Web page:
“That’s how I played every time and that’s the mark I wanted to leave on the court. Being able to get a win in an event like this in the last match, it’s an amazing feeling that not many players have. It’s probably going to sink in over the next few days, but I’m really happy to leave it like this.”

Horia Tecau
Photo Credit: Corinne Dubreuil/ATP Tour
Tecau’s brother, Andrei, did not travel much during Horia’s career, but he was in attendance at the Pala Alpitour. So were several of Tecau’s close friends. They were all on hand to celebrate the end of the 36-year-old’s journey, which started when he turned professional in 2003.

“I’m proud of a lot of things. I grew as a person through the game. All the goals and all the dreams I had, I was able to accomplish them and that is very fulfilling. I got to meet some great people along the way. I had great partners, coaches and made a lot of friendships,” Tecau said. “The way I went through it all and matured as a person and a player, I think that’s the biggest thing I’m proud of.”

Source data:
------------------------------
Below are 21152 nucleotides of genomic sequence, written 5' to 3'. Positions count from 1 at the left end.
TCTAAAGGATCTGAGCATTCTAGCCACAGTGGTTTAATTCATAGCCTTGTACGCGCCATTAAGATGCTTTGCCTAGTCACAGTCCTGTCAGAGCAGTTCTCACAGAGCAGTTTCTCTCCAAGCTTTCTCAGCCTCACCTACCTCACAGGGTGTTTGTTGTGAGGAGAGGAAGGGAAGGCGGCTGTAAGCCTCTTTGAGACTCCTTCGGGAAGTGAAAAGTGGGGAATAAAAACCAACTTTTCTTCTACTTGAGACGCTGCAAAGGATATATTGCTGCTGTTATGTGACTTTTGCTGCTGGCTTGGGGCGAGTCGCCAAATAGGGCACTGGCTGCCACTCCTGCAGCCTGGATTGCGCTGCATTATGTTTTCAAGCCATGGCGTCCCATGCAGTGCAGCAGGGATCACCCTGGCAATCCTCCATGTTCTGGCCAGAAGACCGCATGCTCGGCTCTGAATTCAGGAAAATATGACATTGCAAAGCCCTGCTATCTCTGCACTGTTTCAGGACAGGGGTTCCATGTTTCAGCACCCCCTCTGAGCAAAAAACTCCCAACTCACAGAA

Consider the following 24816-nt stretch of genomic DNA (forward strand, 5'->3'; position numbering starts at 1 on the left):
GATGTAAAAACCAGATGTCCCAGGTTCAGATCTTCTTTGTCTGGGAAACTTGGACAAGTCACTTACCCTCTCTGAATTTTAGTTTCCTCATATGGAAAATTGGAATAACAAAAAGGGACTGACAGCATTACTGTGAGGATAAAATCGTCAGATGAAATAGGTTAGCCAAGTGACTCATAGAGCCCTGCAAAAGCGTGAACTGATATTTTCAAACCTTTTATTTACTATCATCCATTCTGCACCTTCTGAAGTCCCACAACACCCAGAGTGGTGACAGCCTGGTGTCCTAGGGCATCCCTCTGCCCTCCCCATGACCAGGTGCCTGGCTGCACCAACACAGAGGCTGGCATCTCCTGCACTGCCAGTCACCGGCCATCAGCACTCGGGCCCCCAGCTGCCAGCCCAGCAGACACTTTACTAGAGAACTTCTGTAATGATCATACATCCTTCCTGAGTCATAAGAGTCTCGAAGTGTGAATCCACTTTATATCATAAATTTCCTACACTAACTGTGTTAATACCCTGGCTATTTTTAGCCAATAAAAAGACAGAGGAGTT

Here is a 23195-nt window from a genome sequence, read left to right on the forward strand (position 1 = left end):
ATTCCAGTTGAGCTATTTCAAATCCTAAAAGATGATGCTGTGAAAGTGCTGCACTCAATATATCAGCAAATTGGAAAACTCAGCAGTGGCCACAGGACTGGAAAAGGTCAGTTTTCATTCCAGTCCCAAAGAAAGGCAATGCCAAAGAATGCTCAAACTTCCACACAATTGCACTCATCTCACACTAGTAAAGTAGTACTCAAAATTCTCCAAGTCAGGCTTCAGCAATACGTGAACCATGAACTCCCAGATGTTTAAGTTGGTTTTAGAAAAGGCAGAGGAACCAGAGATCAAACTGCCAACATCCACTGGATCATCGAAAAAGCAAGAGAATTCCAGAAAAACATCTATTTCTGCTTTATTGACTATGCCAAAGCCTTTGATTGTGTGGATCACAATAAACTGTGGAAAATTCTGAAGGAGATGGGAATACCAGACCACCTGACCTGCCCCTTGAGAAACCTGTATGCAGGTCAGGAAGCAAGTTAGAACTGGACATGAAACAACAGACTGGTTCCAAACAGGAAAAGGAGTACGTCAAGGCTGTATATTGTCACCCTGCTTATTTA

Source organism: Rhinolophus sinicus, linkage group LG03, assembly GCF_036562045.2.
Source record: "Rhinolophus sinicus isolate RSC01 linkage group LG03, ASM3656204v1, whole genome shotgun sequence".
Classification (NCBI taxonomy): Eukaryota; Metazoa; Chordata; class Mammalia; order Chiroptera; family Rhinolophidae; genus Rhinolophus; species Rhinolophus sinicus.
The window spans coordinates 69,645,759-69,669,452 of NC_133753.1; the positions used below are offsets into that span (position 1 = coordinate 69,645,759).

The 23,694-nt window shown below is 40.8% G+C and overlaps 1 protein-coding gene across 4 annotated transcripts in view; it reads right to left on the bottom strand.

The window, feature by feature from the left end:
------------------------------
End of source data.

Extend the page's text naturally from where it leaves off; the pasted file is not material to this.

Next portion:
The former World No. 2 won 38 tour-level doubles trophies, including two men’s doubles majors — he lifted the trophy at Wimbledon in 2015 and the US Open in 2017 alongside Jean-Julien Rojer. He also captured the 2015 Nitto ATP Finals crown with Rojer and three ATP Masters 1000 victories.

“The first Slam at Wimbledon was that big dream that you want to accomplish with your partner. You work together for that one goal, one everything and become a team and fight for it,” Tecau said. “The second was more about the partnership, the friendship, being there for each other and supporting each other through all the tough moments.”

The Romanian admitted that he began to feel his impending retirement last year. Entering this season, he did not necessarily expect to find a partner like Krawietz, who needed a partner after Andreas Mies underwent surgery early in the year. Their easygoing relationship kept Tecau going.